Joe: [laughs] Yes. So I encourage people to, to find out as much as they can about whatever trade they're interested in. But the big challenge when you're starting out in film is that you have not a lot of people just be like, I'm on a being film. But then you're like, Okay, what do you want to do in film? Because so the big challenge is finding out which department, which specialization do I want to to fall under? So the best thing I would say is to, to learn as much as you can about the different departments and then find out okay, where do I fit in, which do I want, because everyone wants to be the director, everyone wants to be the producer, you know, but for you to get to that level, you pretty much have to come from the bottom, like you have to know what goes on for you to run a production to be a producer, you have to know each and every department from level to level.
Vongai: Yeah be the production assistant.
Joe: Work your way up.
Vongai: That way when you're on the set, you know, how things are working. And who to go to for different things.
Joe: I always love to tell the story of all the time I was staying in Cape Town and making coffee. Like we're on this production where I would make 45 cups of coffee and tea. And I would have to remember, like they just told me once like, oh, one sugar, no tea, no milk etc. And I remember this one time, I messed up the DP’s coffee. And he was this big white Afrikaaner dude. So he grabbed, I give him his coffee, he takes it, he drinks it. And he throws the cup at the wall. And he's like, who made the shit.
Vongai: And this is the stuff that I don't endorse in the industry. That is abuse.
Joe: [laughs] I was so scared. And I remember the AD just came and like [whispers] Go make another cup of coffee. And I walked away. And that's like learning the ropes. It’s like appreciating the craft appreciating all the stages. And now we pretty much have a disadvantage. I like to call it a disadvantage where it's kind of, you know, like with the emerging of like. So like cameras are now cheap. It's not like back in the day where you can’t just get a camera to shoot the film. Now you can get a DSLR, you can shoot with your phone. So there's not much gatekeeping if I can call it that, where anyone can just wake up and be like, Oh, I'm a film director or I'm a film producer.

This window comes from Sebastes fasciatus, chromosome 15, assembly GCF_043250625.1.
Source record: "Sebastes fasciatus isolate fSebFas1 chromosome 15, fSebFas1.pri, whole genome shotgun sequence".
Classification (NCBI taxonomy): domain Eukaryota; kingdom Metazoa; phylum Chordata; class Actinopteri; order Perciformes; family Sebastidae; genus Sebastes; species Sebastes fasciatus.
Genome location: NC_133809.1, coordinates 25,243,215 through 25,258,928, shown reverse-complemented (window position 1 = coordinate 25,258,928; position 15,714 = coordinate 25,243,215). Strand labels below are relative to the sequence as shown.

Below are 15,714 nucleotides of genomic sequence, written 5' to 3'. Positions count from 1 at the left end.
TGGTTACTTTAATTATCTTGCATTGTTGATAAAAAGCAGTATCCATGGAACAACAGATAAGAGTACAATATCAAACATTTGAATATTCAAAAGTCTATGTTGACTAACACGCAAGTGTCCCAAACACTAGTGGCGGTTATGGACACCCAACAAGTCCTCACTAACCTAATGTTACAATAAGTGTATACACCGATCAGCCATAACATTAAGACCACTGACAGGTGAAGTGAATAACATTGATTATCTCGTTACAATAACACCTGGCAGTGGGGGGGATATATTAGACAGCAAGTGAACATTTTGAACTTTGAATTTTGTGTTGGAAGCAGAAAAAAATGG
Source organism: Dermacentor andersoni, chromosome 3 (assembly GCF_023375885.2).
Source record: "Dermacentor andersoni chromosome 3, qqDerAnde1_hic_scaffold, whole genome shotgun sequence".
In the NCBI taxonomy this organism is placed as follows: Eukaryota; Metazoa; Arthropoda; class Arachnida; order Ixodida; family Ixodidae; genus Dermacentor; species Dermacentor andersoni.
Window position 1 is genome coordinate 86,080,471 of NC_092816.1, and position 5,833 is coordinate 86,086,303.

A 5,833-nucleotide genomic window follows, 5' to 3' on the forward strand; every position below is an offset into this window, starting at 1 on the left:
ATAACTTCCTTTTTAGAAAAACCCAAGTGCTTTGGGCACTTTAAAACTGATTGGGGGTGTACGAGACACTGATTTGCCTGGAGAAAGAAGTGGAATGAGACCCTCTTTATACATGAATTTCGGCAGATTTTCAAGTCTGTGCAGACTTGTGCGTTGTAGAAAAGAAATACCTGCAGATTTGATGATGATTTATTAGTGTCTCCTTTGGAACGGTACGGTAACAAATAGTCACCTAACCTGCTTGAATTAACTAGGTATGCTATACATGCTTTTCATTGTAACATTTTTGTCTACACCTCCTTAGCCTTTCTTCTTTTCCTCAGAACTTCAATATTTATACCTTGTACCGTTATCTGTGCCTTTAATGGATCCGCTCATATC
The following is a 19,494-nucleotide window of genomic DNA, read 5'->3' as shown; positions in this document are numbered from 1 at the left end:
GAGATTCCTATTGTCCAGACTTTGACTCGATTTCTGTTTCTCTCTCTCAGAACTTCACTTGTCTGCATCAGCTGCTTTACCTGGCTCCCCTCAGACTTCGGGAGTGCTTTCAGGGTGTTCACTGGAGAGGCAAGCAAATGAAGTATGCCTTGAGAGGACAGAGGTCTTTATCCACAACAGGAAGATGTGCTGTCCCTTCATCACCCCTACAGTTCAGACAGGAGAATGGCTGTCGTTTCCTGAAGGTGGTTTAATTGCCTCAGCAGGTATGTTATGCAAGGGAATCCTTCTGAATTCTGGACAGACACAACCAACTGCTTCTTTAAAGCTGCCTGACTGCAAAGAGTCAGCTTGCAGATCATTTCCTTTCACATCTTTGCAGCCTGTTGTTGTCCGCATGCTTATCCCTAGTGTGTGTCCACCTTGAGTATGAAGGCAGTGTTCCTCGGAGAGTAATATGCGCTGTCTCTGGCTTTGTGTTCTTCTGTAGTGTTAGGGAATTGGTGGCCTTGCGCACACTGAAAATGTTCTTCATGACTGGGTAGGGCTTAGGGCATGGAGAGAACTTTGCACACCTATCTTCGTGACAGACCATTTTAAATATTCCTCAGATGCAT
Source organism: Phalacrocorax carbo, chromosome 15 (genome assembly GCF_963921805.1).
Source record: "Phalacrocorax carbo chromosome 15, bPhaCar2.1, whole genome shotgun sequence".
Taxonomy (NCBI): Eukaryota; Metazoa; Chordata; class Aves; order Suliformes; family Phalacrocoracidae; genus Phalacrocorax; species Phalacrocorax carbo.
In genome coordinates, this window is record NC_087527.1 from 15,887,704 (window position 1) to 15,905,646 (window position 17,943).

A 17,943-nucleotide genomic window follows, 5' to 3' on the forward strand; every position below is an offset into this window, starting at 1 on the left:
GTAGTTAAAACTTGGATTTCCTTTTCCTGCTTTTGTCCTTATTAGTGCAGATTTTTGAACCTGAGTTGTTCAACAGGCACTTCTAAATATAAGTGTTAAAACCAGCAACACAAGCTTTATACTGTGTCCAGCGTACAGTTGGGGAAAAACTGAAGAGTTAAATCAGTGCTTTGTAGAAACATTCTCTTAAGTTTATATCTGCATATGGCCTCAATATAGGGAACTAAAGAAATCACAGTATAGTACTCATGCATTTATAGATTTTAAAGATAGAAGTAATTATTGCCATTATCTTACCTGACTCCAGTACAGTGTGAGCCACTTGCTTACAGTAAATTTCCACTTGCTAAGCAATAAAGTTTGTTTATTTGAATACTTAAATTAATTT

Vongai: Yeah web series were the beginning of like new media and people thought Netflix was a webseries.
Joe: Exactly. So the true art form of filmmaking we're losing it where people don't respect their craft anymore. You know, and there's only a few people that like. It's like here like when I'm working on a project. A lot of people say, they actually say “Oh Joe is Hollywood” right? But I'm like what do you mean I'm Hollywood? It’s how it’s done. [laughter] I always laugh it off. “The way you do it, is Hollywood”. Like I had some guy come we were shooting a scene at Chikurubwi. He’s like “all these people, what are they doing” ah you’re Hollywood. Me we just shoot the two, three of us. But it's like-
Vongai: [laugh] guerilla filmmaking.
Joe: Because there's a difference between thinking you're breaking a rule, if you don't know it, you're just ignorant. Like, you have to know something, how it's done first, then you can say, Okay, I can do it like this and break it, because I already know the rule. So so I'm a big believer, like, I call myself a student of the game, I'm still learning. And I will continue to learn.